Specialty REITs Eating More of the Pie

A new wave of specialty REITs is outpacing the slowing growth of the larger sectors.

By David Dent, Real Estate Market Analyst, Yardi Matrix

The REIT market has traditionally focused growth on the major commercial property types, which have performed especially well during the long recovery from the Great Recession. However, a new wave of specialty REITs is outpacing the slowing growth of the larger sectors.

While net operating income (NOI) grew by an average of 3 percent for major property categories and 7 percent for all equity REITs in 2016, it surged by an average of 16 percent in specialty sectors, including data centers (+27 percent), self-storage (+17 percent) infrastructure (+15 percent) and health care (+12 percent), according to the most recent National Association of Real Estate Investment Trusts’ (NAREIT) Total REIT Industry Tracker Series (T-Tracker®). The four specialty categories represent only 30 percent of total equity REIT NOI but garnered over 60 percent of total NOI growth last year.

Click on image to enlarge.
Click on image to enlarge.

The higher growth of specialty REITs come from a combination of factors. Major property types that have healthy fundamentals in recent years–including apartments and hotels–are starting to see a moderation in the rate of rent growth. Property types that have longer operating histories and more established sectors have less room for growth.

What’s more, while specialty property types require more focused design and management than some of the broader categories, demand for new property classifications continues to grow and is reflected in rising NOI.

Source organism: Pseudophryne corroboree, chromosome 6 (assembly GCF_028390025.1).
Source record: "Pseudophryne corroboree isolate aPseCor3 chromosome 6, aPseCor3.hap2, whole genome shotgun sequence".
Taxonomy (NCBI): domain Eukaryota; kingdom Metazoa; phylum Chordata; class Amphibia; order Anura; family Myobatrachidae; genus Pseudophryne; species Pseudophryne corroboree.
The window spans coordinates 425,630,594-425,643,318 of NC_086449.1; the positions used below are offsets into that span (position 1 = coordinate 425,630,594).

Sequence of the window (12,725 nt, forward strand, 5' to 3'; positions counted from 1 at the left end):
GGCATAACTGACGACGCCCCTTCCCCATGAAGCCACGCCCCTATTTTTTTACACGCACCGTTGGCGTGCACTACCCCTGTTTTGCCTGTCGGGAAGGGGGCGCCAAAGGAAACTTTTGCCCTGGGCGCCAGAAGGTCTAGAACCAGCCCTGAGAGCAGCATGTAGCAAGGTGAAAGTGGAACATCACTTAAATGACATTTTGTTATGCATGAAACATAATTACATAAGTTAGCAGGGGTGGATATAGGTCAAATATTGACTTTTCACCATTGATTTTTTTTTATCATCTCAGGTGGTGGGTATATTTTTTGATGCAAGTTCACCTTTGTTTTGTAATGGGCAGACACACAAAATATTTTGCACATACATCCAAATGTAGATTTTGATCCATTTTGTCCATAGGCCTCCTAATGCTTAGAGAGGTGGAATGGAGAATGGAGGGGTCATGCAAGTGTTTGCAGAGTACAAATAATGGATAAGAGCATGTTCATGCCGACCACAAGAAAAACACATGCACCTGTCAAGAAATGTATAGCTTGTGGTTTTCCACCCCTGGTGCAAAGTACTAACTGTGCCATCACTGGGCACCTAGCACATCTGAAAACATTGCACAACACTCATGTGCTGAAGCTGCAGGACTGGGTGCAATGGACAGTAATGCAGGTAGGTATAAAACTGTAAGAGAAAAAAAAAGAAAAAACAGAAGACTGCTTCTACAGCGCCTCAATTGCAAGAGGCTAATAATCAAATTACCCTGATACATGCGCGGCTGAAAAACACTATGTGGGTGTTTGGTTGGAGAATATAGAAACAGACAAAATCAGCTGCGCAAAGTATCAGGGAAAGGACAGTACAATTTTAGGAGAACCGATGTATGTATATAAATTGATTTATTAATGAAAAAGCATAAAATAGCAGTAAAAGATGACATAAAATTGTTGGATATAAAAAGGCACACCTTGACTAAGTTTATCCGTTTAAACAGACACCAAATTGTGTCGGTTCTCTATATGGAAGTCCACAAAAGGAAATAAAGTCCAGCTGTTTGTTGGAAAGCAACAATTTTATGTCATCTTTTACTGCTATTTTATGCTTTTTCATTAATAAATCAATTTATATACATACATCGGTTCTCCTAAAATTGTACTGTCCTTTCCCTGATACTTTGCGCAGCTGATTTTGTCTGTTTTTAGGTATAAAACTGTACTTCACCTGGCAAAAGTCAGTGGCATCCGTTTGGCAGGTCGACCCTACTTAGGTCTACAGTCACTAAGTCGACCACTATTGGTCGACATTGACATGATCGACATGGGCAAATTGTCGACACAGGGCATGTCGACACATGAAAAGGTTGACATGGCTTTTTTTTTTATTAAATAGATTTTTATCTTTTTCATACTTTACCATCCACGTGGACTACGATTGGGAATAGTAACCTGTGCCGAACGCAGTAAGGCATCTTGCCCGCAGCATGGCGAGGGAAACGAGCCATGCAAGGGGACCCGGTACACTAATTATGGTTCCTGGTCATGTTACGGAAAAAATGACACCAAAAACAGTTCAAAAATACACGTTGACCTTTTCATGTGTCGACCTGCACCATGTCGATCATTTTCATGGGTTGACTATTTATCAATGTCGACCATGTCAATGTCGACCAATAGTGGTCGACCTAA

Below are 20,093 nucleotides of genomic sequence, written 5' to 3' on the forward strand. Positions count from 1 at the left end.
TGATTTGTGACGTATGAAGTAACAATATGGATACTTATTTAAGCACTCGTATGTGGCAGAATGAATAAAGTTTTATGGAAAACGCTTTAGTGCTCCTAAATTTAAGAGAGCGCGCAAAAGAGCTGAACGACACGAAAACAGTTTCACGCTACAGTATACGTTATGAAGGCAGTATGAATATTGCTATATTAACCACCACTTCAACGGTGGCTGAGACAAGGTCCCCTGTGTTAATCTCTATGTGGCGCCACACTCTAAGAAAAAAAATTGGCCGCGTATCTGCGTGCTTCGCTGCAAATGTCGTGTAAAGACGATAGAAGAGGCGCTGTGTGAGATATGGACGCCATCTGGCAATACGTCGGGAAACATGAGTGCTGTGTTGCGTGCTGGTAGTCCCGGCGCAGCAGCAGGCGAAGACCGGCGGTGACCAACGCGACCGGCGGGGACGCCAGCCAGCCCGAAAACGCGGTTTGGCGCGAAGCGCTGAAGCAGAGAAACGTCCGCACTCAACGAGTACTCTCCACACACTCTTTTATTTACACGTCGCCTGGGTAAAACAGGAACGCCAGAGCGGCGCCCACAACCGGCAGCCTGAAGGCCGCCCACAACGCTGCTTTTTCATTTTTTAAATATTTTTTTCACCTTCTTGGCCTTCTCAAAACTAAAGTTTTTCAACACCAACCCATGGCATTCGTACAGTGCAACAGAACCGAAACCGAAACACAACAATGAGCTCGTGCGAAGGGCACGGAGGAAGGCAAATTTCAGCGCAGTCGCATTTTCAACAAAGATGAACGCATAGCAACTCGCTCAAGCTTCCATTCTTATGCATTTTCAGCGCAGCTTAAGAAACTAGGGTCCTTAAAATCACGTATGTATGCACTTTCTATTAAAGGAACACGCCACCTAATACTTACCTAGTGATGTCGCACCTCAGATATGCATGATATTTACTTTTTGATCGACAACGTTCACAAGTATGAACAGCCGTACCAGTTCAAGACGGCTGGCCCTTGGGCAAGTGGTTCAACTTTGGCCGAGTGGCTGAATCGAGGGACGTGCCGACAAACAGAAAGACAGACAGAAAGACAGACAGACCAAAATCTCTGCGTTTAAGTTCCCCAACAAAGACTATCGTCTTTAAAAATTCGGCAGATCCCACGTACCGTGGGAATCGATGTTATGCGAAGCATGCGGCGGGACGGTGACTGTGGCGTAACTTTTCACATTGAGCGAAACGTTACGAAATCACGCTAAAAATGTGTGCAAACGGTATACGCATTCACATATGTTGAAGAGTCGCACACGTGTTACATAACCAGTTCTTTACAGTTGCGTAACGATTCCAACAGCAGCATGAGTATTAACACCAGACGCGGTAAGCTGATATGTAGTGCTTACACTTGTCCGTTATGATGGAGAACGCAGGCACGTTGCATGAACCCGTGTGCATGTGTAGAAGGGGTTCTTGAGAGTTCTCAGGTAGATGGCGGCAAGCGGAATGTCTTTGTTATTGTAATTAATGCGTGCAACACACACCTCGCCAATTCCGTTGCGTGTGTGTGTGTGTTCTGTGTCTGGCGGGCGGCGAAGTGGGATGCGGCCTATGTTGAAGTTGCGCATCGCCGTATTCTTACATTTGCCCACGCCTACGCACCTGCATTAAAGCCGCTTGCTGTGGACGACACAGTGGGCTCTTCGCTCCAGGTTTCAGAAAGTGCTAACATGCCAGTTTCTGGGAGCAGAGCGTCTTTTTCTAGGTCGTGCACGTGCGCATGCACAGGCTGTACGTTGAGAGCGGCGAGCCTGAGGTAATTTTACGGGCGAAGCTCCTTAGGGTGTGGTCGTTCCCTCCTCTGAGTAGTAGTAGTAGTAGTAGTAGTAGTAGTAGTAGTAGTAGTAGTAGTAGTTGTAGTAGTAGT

An interesting sidebar to the structure of the REIT industry over the last 15 years is the slow disappearance of the diversified REIT, which is a company that owns a variety of property types. Over time, REITs have generally come to focus on a specific property type for strategic and tactical reasons. For example, diversified REITs were accused of investing in sectors that were outside the area of management expertise. But as rent growth slows in the larger sectors, REITs might begin to invest more in both direct ownership of higher-growth specialty property types as well as whole REIT acquisitions by larger property groups.

Specialty REITs represent about 20 percent of the 167 equity REITs tracked by NAREIT, and so there are many interesting combinations to consider. In each major property type, there are few very large REITs with another dozen or so mid-capitalization REITs, in addition to several dozen small cap owners. Strategy teams at major REITs are believed to be identifying smaller REITs to buy or emulate in order to boost NOI growth. That could lead to a new wave of more diversified approaches to REIT portfolio construction to capture emerging opportunities.

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